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Hawaiian Environment from a Hawaiian Perspective

A drive across the mountains to a windward ahupuaa, a traditional land division stretching from mountain to sea.  This tour will focus on Hawaiian geological, archaeological, historic and ecological resources of Hawaii's largest wetland area.  Dedicated volunteers have worked tirelessly to remove invasive plants, open up channels in the marsh's islets to restore native plants and wetland birds.  Learn about many facets of the region, from bugs to birds, and history to legend.


Continue to our second site, a sacred temple build by the first people as an agricultural heiau in approximately 900 A.D.  Thousands of tons of rocks form this heiau with walls up to 30 feet in height in some areas, which is said to be the biggest and one of the oldest on the island of Oahu.  Surrounding the heiau were acres of taro patches. Efforts at this site focus on restoration of the plants that early Hawaiians brought with them when they sailed across the Pacific.  


The volunteer caretaker and educator, will provide an inspiring look at how Hawaiian culture evolved in the embrace of native ecosystems, (both land and sea) and provide an insight of their efforts to restore the cultural and ecological balance of  these special places.


North Shore:  Not Just for Surfers

We will head to the north shore to one of Oahu’s last partially intact ahupuaa, or a system of land use developed by ancient Hawaiians that extended from the mountains to the ocean.  This unique valley offers an authentic window into the culture, lifestyle and customs of the Hawaiian people.   The valley is home to a 150 acre arboretum boasting 5,000 documented species of tropical trees, plants and flowers with 34 different gardens.


We will begin our day with a traditional Hawaiian greeting, followed by a guided hike through the valley past archeological sites and a range of habitats stretching from the dry, salty sea shore to the cool, misty uplands to where we will begin our service project of clearing trails and replanting native species.  The valley is home to a vast array of ferns, flowering plants, invertebrates, birds, stream life, and Hawaii’s only land mammal, the hoary bat. 


Enjoy legends and stories of the valley and of the pohaku or stones with spiritual significance and leave with a greater understanding, appreciation and respect for Hawaii’s history, culture and traditions. Plan for a full day of service which will include a picnic lunch and time to learn about life in an ahupuaa, and independent time to explore the valley on your own.  Late afternoon return.
Hawaiian Culture, History, Food and Native Plants

Step into the past…Close to Waikiki but worlds apart lies Manoa Valley, a beautiful residential area of Oahu and home to a non-profit organization promoting stewardship of the natural and cultural heritage of Hawaii. Listed on the National Register of Historic Places, this historic site consists of a heiau (ancient Hawaiian place of worship), a native Hawaiian garden and a stately historic home.  With an expert guide, learn about the history and significance of this ancient Hawaiian site.  Restored in 1993, the heiau survives as the last intact Hawaiian temple in the greater ahupuaa of Waikiki and remains an extraordinary link to the past.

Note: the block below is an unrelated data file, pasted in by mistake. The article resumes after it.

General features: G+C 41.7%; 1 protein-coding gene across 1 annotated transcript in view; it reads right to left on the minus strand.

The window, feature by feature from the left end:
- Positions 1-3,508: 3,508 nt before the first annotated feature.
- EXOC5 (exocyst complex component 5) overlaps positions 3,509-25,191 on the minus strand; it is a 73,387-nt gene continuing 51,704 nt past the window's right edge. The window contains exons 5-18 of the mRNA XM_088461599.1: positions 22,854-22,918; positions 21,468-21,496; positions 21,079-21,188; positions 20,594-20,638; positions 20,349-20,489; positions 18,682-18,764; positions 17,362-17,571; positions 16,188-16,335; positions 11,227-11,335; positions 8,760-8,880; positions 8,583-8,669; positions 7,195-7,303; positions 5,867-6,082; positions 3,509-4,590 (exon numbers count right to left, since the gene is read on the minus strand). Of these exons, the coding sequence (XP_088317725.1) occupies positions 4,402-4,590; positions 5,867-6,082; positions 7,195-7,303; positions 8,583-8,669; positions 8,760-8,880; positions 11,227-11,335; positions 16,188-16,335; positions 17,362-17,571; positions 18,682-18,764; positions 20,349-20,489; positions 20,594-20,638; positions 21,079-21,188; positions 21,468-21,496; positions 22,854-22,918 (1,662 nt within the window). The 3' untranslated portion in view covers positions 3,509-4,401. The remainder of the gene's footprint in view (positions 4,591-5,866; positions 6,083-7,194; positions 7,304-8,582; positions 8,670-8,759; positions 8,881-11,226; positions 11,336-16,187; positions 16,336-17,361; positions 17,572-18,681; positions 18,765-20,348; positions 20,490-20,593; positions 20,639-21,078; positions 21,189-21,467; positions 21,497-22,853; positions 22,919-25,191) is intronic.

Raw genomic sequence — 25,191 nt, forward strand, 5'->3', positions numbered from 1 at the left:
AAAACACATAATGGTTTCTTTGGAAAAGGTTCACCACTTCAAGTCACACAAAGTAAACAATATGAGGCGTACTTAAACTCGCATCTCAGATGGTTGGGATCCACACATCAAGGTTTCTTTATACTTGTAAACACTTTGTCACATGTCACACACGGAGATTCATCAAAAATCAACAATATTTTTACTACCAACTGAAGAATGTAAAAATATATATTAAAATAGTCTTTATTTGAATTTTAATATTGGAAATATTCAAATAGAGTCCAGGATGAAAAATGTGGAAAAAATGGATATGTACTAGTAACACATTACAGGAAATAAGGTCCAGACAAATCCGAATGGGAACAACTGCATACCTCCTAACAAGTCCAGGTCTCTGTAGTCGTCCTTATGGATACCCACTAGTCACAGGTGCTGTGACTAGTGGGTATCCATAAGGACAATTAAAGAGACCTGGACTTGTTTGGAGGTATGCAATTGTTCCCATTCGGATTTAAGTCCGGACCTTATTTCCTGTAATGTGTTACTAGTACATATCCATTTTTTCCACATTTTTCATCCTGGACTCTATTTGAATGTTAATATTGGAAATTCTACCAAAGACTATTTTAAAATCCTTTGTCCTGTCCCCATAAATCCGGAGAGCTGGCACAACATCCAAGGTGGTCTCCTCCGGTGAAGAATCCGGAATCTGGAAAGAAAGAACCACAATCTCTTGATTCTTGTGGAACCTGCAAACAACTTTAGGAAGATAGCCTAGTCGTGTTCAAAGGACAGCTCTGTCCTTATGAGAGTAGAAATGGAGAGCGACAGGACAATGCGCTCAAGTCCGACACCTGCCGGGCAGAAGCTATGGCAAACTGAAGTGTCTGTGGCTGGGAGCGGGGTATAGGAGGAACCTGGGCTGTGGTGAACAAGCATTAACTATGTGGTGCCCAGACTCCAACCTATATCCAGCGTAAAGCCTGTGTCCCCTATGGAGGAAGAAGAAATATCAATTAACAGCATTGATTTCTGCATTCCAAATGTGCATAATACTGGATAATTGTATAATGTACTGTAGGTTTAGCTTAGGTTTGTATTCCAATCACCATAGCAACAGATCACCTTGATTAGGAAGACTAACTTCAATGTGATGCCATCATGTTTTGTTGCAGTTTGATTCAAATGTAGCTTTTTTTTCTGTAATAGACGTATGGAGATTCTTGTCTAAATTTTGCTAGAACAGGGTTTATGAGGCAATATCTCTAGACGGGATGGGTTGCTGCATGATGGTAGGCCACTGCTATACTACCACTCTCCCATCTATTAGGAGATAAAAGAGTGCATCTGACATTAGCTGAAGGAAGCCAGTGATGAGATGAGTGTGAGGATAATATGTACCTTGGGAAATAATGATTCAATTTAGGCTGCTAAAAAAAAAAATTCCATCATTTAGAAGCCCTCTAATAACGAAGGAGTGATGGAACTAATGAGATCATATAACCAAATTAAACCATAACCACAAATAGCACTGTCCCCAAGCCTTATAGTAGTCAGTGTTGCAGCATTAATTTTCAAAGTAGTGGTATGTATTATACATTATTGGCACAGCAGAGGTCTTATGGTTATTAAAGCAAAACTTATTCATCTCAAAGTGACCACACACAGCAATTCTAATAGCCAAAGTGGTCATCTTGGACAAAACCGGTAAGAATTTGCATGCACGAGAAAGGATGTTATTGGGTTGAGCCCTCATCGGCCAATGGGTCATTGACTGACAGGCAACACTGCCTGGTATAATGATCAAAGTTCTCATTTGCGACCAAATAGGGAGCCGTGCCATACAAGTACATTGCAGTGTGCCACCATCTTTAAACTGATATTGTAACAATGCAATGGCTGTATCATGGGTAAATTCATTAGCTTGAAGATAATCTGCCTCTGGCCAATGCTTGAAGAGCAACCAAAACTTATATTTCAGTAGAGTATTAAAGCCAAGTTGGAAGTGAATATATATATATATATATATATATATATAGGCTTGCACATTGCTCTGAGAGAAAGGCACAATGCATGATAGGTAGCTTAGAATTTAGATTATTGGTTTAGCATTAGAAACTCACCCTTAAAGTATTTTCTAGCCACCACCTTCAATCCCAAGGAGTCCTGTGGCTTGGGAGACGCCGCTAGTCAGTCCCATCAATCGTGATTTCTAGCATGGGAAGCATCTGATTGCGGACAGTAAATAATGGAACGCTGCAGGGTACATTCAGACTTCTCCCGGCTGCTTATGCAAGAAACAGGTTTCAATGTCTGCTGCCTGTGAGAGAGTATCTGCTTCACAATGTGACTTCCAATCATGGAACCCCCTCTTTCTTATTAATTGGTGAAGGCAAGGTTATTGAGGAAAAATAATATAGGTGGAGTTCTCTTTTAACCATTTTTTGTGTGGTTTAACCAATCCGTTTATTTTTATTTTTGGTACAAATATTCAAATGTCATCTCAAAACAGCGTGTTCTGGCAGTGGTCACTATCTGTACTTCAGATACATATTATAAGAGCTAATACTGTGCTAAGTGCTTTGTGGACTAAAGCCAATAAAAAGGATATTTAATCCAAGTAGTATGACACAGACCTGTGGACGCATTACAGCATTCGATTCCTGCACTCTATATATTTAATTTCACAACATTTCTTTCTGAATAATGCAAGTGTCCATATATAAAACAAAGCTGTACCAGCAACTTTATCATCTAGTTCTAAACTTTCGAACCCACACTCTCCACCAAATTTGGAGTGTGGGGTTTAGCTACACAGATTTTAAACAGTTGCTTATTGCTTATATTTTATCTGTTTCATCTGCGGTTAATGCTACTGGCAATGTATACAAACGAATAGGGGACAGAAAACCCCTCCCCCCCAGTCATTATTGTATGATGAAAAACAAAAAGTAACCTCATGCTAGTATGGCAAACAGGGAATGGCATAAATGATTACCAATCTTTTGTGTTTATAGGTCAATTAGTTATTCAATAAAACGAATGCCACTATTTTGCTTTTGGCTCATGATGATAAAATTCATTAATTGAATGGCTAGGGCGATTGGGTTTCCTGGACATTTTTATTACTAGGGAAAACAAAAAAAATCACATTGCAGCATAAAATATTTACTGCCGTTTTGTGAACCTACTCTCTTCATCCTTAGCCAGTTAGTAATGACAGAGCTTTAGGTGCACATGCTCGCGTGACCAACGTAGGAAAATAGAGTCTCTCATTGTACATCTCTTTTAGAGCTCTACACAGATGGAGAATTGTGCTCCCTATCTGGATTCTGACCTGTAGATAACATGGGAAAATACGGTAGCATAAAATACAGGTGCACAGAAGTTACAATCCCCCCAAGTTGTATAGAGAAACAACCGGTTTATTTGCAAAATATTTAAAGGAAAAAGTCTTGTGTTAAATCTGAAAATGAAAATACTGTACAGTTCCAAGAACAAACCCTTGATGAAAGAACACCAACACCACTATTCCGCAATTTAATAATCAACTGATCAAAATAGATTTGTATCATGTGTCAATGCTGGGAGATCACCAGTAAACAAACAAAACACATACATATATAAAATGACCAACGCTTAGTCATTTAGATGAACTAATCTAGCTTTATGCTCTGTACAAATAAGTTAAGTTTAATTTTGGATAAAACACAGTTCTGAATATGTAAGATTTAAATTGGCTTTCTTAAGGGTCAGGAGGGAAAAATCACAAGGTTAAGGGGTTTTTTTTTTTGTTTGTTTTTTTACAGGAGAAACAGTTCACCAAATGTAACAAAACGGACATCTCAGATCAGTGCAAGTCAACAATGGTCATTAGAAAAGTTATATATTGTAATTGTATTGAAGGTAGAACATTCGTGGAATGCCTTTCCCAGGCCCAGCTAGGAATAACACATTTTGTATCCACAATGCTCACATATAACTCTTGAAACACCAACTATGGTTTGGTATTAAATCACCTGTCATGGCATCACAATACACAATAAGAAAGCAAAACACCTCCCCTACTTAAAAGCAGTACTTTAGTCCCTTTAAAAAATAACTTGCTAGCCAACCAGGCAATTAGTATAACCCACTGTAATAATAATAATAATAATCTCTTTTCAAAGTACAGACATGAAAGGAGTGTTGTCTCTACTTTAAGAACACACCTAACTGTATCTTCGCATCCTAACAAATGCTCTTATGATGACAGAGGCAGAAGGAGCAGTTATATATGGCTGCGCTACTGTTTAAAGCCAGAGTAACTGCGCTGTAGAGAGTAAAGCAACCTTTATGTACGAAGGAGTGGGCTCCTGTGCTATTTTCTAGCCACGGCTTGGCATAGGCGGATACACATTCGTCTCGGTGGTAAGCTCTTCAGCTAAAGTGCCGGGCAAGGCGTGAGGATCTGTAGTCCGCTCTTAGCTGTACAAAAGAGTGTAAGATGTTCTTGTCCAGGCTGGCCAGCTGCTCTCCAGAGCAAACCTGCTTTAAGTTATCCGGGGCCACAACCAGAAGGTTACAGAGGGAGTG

While Hawaii’s indigenous flora is considered a crown jewel in America’s natural heritage, Hawaii also has one of the highest percentages of endangered plant species in the world.  See firsthand, plants that are on the endangered species list and other threatened or at-risk species as you explore the beautiful gardens featuring endemic and indigenous plants.


You can add a Hawaiian lunch to this half-day excursion, and/or additional demonstrations.

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Hands on the Land
View our sample itinerary

Explore Hawaii as you have never seen before, through the eyes of locals whose lives are dedicated to preserving the natural environment and Hawaiian culture.  Make a difference and give back by helping out a non-profit organization dedicated to restoring one of Oahu’s ahupua`a (land division).


You will escape and be part of a rewarding experience as you learn, explore and work as a volunteer in restoring the `aina (land).  Learn about Hawaiian values of malama (caring), kuleana (responsibility) and laulima (cooperation) as you give back to the `aina and community.  Depending on the need, help to rebuild a lo`i (taro field), clear non-native invasive plants, participate in reforestation efforts of native plants.  Enjoy an overview tour, engage in service work projects and assist in the rebuilding efforts.


The event will focus on a variety of topics to include the  mauka (mountain) origins of streams, the makai (ocean) stream connections, water quality, historical and cultural significance of watersheds and current projects and groups active within the area.   


Fishponds were originally created by the Alii (chiefs) as stocking ponds to raise fish and provide for easy access to fish during the winter months when deep sea fishing was dangerous.  The fishpond that we will visit is a unique natural resource that was constructed over 600 years ago.   It is a non-profit organization dedicated to restoring and restocking this 88-acre ancient Hawaiian fishpond to its original state.  You will examine the relationship of the pond, its brackish water conditions, and its connection to the surrounding bay. 


Participants will then have the opportunity to drive upcountry to the mountain source of the water a native plant nursery specializing in rare and endangered species.  The tour will continue mauka (to the mountains) for a tour of the large-scale,  three year, riparian restoration project and will view natural fresh water springs and the ancient taro patches which are functioning and being restored.